Detection of Indigenous Organic Matter in Rocks
Indigenous organic matter (IOM) found within geological materials is a crucial element in astrobiology, offering valuable insight into the prospect of past or present life on planetary bodies like Mars. NASA Jet Propulsion Laboratory’s Curiosity and Perseverance rovers were specifically designed to explore the terrain of Mars and seek evidence of organic compounds. Indeed, organic molecules have been identified in Martian rocks and sedimentary formations using laser-induced breakdown spectroscopy (LIBS).
A new study outlines the methods for identifying kerogens (solid, insoluble organic matter in sedimentary rocks) in oil shale using LIBS and interpreting carbon molecular forms in the laser-induced plasma. This marks the first instance of detecting indigenous organic compounds in rocks using molecular LIBS and can aid data interpretation of the Martian sediments. The results have been published in a paper entitled, “Detection of indigenous organic matter in rocks from the interpretation of carbon molecular forms in the laser-induced plasma.”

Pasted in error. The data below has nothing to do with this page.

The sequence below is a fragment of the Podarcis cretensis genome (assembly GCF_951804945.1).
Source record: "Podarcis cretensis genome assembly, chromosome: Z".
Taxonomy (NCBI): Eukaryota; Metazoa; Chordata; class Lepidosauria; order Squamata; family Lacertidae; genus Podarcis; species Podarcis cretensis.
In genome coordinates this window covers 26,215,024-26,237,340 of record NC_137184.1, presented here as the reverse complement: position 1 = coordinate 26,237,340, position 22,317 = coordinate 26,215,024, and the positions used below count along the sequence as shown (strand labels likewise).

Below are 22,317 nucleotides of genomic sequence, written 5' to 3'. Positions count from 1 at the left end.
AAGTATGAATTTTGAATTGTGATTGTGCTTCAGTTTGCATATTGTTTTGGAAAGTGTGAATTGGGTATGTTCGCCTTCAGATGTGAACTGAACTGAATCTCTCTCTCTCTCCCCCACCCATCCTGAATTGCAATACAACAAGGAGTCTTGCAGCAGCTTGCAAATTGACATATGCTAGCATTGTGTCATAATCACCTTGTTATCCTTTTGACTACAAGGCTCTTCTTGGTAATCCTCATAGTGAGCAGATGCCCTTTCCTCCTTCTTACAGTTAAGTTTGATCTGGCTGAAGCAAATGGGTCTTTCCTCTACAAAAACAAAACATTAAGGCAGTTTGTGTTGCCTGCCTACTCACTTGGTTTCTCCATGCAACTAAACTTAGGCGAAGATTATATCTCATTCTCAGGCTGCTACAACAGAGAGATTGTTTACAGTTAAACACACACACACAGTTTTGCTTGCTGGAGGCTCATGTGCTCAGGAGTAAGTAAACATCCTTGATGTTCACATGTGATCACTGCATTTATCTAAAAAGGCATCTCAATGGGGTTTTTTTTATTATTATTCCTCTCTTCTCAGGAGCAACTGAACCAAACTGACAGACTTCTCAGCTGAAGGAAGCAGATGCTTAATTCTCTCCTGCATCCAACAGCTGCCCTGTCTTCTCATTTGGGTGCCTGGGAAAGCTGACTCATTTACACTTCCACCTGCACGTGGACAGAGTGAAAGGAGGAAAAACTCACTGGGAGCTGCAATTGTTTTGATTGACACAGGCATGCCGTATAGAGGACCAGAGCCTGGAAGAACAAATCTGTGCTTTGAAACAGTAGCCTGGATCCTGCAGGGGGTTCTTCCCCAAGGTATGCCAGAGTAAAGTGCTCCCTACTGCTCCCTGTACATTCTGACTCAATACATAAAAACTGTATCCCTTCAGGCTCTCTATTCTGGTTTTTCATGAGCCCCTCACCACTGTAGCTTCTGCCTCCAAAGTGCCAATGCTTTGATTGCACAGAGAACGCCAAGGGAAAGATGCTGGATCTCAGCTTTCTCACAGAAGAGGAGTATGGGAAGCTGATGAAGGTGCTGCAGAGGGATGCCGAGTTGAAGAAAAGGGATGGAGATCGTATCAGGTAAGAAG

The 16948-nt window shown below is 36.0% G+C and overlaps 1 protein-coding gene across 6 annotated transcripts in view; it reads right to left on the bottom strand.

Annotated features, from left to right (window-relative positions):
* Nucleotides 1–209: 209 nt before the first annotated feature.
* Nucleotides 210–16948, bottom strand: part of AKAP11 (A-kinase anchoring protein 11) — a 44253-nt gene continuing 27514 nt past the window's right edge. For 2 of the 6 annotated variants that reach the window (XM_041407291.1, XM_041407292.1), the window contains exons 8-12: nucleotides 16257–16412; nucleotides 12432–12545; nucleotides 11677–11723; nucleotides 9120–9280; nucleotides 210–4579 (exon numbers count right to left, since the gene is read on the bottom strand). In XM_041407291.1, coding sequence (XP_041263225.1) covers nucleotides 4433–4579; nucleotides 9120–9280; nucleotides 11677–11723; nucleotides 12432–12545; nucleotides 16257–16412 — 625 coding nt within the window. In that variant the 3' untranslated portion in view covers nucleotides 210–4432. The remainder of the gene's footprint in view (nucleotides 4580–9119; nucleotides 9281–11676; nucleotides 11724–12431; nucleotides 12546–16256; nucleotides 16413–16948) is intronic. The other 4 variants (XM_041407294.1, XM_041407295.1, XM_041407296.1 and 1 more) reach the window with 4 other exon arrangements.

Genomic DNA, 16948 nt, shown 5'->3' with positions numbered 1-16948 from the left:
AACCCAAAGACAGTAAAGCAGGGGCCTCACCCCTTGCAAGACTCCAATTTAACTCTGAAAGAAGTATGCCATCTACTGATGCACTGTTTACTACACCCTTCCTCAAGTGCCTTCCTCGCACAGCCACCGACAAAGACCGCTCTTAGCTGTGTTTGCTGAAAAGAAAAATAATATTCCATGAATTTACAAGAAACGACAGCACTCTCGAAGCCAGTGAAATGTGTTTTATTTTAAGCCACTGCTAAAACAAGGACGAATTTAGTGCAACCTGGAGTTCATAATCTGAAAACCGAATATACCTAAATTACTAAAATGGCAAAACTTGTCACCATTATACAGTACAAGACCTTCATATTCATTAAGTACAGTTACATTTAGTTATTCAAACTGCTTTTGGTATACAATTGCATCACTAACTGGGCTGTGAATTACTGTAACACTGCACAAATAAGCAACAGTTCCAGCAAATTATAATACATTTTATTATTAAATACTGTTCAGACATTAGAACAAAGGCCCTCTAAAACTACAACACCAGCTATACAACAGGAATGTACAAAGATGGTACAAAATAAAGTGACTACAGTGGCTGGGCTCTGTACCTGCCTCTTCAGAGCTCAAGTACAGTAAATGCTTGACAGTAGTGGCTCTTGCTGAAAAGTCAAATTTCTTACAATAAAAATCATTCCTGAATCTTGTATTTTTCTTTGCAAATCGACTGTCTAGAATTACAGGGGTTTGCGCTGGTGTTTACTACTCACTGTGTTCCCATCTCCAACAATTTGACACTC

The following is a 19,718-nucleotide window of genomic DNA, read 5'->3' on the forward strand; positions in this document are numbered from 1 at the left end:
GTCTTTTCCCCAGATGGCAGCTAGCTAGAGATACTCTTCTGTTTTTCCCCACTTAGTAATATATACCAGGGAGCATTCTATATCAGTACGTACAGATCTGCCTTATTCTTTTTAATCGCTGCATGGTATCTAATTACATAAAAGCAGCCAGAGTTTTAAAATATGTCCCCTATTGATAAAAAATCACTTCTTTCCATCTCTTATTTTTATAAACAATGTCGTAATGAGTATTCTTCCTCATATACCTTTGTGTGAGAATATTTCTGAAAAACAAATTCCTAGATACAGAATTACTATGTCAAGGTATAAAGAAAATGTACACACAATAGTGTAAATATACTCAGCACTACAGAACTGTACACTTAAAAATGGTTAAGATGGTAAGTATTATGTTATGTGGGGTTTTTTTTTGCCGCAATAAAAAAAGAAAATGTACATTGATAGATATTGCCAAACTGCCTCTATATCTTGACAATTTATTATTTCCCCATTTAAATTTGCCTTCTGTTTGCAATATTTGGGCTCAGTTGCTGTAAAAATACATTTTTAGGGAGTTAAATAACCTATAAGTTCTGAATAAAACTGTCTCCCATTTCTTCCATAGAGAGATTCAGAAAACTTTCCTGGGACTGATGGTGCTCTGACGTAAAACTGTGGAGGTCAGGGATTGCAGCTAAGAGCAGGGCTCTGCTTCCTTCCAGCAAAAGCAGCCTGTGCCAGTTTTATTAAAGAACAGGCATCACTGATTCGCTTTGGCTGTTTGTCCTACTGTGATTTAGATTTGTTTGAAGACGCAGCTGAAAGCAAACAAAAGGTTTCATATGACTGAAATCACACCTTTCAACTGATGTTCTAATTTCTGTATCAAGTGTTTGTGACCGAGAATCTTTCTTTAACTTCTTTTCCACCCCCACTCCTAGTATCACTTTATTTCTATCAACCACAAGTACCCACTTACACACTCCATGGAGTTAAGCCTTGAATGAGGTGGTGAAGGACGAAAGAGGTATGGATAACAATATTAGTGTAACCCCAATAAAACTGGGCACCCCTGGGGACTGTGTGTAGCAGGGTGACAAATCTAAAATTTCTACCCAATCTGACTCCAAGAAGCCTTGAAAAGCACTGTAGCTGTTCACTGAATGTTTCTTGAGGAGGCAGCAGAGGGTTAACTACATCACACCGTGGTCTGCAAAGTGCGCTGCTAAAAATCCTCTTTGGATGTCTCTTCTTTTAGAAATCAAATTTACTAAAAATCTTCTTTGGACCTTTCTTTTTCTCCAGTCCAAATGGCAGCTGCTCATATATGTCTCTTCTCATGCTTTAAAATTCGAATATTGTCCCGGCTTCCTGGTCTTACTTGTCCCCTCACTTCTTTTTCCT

High-resolution spectrometers are crucial for distinguishing between closely spaced spectral features, which is quite essential for carbohydrates since they often have similar ionization energies and fragmentation patterns. The high-resolution LIBS spectra in this study were obtained using a DEMON echelle spectrograph from LTB Lasertechnik Berlin GmbH, which provides an average resolution of 0.0013 nm in the investigated region. Because of its unique optical design, the DEMON offers a resolving power of 75,000.
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